It's important to note that if you become an S-Corp, you will now have to use a payroll service. Since you become a W-2 employee of your business, taxes must be regularly withheld and paid. Lastly, the salary you pay yourself as an S Corp owner must be "reasonable", i.e., what you would pay for the same job in the open market. This stipulation is one of the primary things to consider when examining your businesses profitability and if you can reasonable and responsibly become an S-Corp. Note, this salary can't be a one off- you must be able to sustain the salary.
Another benefit when it comes to S-Corp status and payroll is that you can also implement a company benefit policy, such as retirement matches to your personal tax-advantaged retirement account. These matches would be part of your total compensation package.
The main difference between these two methods of owner compensation lies in the taxation. A single-member LLC owner pays self-employment taxes on all business profits, while an S Corporation shareholder pays employment taxes only on their salary, not on profit distributions. It's worth noting that reducing your wages to pay out profits through profit distribution could potentially limit your ability to make substantial contributions to a retirement plan, as these can only be made from compensation
(Not sure how to get to the place of having a salary account? No worries! MM Strategic Advising regularly works with business owners to get their business financials to a place where 6-18 months of salary are in a salary account at any given time!)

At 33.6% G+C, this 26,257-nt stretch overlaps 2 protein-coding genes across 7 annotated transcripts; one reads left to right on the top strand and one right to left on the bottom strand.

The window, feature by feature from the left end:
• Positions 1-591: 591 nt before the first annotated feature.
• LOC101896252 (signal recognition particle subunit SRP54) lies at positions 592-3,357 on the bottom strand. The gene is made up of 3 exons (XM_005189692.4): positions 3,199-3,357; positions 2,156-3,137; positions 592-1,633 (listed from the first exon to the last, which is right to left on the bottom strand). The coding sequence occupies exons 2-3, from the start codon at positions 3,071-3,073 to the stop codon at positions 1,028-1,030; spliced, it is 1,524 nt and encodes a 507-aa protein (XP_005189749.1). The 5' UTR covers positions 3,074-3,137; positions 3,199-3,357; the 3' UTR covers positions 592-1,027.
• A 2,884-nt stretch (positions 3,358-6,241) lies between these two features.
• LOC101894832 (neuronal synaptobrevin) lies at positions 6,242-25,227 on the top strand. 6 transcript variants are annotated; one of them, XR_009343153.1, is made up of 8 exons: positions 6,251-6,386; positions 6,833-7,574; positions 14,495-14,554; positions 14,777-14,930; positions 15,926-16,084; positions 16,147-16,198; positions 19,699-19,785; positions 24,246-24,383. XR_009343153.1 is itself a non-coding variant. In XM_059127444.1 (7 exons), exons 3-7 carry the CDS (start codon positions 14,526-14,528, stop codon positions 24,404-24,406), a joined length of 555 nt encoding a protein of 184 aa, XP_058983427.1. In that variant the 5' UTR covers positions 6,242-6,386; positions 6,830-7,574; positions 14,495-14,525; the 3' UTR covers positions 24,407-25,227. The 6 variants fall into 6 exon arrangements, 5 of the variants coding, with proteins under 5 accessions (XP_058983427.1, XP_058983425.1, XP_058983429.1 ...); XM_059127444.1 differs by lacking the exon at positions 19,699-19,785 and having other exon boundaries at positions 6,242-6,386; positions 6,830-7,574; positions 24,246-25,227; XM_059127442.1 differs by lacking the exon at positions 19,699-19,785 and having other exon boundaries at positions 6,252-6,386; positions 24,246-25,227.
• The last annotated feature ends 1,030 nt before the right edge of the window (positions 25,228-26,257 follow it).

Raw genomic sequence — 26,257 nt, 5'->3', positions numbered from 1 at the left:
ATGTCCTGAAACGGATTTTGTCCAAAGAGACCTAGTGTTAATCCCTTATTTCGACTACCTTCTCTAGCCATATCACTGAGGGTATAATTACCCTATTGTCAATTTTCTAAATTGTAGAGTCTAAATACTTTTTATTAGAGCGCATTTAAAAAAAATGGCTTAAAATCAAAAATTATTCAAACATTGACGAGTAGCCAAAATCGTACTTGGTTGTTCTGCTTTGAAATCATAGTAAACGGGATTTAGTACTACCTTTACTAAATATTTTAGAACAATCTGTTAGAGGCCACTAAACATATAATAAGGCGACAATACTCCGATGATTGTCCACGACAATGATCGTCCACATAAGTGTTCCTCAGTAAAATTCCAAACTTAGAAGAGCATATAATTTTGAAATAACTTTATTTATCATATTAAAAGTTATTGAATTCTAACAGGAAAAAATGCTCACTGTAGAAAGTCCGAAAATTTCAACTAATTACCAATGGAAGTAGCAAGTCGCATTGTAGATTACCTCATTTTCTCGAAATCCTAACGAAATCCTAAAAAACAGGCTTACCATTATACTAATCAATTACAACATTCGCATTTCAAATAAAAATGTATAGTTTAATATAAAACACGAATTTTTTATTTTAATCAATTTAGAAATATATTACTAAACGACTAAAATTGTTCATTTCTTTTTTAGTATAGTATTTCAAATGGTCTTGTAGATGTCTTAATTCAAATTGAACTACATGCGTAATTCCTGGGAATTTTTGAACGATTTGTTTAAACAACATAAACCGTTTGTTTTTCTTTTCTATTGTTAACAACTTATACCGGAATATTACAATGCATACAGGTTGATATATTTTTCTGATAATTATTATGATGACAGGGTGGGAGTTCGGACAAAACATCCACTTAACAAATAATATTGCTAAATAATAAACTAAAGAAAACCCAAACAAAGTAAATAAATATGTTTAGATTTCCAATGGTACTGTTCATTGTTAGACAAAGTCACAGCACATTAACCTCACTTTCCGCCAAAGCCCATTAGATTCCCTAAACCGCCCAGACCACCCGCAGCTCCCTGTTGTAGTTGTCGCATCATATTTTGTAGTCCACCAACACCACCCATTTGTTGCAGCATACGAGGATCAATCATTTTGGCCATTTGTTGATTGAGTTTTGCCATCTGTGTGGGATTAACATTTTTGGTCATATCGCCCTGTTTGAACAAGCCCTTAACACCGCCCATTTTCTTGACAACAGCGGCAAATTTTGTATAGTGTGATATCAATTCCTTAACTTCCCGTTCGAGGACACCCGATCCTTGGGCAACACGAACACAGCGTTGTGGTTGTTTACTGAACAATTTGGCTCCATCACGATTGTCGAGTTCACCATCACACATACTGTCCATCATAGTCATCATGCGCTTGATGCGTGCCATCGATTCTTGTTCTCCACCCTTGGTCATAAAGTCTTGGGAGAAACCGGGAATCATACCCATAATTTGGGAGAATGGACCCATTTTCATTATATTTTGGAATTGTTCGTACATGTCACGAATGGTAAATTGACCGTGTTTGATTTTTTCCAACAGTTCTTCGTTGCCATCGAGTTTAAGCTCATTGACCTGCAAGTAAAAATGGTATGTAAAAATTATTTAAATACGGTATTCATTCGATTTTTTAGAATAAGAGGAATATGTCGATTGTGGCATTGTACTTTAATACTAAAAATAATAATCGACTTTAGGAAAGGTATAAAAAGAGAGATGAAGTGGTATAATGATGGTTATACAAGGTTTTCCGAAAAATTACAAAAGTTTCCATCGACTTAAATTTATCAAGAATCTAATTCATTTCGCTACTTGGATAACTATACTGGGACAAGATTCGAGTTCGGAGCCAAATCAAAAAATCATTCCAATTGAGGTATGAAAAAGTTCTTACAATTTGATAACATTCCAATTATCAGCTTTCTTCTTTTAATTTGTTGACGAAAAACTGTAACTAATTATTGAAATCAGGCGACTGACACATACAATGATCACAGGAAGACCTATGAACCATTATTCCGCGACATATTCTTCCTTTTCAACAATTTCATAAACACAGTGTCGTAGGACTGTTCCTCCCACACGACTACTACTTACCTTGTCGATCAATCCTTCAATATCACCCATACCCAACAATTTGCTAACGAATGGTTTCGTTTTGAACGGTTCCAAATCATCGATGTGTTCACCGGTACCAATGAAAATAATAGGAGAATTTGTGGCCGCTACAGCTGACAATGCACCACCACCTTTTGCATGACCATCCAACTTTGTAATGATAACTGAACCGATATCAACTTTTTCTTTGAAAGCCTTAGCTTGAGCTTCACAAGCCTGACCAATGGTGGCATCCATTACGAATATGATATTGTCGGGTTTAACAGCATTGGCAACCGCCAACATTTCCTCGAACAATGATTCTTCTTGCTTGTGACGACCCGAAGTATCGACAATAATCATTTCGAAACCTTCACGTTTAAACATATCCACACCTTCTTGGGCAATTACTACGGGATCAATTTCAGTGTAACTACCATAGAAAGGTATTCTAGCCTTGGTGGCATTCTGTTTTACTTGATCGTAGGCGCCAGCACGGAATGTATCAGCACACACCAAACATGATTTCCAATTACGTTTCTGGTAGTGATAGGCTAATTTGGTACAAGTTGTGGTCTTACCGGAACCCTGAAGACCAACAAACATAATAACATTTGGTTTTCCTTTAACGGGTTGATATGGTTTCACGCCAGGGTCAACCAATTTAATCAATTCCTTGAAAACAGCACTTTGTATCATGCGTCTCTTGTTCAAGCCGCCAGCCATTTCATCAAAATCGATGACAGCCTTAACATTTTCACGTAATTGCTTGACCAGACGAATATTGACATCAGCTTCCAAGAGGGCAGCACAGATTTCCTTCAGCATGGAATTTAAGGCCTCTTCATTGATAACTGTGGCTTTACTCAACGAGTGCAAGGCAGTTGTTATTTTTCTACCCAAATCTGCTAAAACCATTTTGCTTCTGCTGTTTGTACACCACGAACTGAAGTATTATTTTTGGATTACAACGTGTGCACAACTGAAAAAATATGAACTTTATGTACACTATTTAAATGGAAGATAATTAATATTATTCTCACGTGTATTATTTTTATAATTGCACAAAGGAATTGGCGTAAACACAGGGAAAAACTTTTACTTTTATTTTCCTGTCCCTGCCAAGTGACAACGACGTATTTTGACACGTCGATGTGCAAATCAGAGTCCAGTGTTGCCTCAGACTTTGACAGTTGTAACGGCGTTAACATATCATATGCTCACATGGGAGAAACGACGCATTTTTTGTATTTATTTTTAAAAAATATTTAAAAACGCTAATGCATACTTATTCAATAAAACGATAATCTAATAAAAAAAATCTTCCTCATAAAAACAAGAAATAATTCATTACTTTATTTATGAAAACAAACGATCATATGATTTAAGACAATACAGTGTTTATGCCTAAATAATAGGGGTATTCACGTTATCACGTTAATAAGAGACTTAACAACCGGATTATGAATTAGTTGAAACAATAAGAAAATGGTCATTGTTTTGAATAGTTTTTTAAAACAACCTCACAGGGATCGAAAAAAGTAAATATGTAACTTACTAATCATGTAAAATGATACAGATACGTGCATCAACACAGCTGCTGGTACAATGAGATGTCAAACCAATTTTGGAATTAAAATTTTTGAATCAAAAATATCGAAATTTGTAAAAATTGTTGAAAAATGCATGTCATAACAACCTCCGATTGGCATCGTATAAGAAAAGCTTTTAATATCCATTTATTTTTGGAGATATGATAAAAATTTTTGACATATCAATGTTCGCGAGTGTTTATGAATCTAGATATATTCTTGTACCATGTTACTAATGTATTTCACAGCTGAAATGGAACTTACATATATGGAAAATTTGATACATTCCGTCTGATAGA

Drawbacks of an S-Corp
For S Corps with multiple shareholders, a major drawback of an S-Corp is the restrictions on ownership and types of stock. An S-Corp can only have up to 100 shareholders, and all of them must be US citizens or residents. Additionally, only one class of stock is allowed, which means that all shareholders must receive the same distribution of profits.
Another potential drawback is the extra paperwork and filing requirements. As an S-Corp, you will have to file additional tax forms beyond the standard annual income tax return. You will also be required to hold annual meetings and keep detailed records of business decisions.
How to decide if becoming an S-Corp is the right move
Deciding whether to become an S-Corp is a big decision that should be made after careful consideration. Here are some key factors to consider:
Your business income: As we mentioned earlier, one of the main benefits of an S-Corp is tax savings. However, if your business is not generating significant profits, becoming an S-Corp may not make sense.